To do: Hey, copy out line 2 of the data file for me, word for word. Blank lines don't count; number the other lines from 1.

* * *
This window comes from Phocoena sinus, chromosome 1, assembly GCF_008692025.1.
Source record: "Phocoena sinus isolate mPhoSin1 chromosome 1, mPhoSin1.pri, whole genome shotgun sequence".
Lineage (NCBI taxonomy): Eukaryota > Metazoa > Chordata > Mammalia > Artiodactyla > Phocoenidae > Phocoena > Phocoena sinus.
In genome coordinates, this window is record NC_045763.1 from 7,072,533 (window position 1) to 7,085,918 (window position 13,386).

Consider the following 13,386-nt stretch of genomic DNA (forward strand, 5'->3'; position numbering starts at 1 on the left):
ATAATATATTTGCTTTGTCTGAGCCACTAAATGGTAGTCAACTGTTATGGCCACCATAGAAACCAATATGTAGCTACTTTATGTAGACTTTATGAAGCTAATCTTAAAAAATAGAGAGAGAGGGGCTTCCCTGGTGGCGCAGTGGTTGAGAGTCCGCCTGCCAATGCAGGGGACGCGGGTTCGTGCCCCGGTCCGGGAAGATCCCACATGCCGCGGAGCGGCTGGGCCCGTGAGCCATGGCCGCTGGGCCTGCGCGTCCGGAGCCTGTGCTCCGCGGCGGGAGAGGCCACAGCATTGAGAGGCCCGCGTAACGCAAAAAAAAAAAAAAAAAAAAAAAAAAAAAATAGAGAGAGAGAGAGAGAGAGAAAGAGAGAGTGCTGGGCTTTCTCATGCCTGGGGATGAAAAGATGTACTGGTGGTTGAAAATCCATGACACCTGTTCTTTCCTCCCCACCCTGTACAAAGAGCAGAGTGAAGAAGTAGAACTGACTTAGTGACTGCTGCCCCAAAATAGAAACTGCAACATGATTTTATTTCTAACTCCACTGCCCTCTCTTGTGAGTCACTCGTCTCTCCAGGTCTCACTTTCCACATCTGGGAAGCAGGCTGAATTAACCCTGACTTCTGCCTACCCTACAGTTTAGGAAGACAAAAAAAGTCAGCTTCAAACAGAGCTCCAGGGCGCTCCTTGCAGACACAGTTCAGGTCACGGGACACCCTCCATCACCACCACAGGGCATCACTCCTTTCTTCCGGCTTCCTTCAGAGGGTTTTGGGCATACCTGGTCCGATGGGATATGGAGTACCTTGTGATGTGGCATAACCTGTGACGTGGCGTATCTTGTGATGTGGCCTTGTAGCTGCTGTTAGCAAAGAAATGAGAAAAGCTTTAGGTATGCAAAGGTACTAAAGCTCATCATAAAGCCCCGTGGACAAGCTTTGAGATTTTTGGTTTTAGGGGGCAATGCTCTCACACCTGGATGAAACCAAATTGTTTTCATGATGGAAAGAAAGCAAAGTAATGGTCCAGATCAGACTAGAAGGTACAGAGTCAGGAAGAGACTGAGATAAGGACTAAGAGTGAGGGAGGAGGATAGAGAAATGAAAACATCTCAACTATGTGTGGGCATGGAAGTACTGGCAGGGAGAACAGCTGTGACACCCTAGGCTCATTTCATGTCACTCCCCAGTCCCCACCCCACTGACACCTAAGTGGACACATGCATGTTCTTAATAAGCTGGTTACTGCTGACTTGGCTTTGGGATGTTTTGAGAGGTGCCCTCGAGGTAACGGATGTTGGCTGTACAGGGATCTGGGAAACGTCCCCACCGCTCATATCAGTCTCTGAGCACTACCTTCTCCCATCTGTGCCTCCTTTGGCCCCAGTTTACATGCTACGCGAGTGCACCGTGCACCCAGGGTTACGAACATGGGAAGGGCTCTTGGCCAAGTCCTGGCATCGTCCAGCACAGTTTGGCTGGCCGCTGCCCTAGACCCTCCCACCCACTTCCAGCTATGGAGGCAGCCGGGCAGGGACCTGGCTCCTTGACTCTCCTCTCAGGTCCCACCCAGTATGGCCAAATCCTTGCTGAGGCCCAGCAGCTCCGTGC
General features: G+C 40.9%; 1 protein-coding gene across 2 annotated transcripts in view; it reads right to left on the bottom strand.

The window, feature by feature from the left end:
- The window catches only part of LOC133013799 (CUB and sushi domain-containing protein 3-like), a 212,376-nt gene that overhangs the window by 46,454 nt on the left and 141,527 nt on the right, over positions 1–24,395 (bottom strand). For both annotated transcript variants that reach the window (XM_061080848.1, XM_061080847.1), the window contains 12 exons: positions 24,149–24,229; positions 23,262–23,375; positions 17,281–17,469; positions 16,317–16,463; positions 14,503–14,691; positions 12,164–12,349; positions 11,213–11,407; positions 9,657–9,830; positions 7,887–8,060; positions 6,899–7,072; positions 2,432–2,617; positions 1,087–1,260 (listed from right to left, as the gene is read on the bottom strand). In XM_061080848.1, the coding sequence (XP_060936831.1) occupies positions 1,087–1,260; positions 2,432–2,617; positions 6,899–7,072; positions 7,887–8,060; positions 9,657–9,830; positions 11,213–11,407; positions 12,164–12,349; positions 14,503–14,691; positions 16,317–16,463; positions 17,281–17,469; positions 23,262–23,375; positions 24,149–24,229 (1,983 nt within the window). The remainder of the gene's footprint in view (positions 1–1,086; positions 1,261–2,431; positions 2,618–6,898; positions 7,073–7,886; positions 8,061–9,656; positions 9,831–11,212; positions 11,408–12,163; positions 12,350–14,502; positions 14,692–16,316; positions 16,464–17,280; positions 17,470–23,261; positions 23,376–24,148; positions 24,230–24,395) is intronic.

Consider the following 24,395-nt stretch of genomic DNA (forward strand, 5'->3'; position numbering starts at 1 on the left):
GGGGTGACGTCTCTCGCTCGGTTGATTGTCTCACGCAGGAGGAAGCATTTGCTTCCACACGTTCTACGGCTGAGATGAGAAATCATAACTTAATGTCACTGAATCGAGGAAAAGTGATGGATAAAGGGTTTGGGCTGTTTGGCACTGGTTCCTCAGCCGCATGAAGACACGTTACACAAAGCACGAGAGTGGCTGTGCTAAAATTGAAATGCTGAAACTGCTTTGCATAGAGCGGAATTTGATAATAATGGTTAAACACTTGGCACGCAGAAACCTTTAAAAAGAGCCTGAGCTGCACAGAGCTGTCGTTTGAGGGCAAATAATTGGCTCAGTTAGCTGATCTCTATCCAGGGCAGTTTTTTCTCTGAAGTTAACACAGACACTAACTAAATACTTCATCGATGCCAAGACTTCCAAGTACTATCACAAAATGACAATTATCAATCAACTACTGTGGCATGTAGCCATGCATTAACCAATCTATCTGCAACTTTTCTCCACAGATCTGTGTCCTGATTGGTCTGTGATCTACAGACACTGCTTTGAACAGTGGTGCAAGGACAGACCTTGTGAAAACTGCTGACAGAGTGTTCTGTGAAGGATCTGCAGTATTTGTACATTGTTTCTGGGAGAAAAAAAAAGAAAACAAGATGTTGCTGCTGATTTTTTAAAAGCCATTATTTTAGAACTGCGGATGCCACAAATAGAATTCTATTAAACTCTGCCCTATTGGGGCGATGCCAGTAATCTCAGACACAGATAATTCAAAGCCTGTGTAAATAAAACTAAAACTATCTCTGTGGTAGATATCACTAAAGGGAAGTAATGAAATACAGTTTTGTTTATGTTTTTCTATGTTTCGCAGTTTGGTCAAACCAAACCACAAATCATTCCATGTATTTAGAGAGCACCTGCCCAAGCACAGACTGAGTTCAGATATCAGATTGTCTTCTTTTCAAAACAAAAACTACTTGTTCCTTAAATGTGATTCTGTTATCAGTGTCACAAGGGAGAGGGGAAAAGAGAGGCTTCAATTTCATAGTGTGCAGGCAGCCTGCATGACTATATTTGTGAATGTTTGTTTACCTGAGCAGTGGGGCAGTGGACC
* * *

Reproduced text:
Source record: "Phocoena sinus isolate mPhoSin1 chromosome 1, mPhoSin1.pri, whole genome shotgun sequence".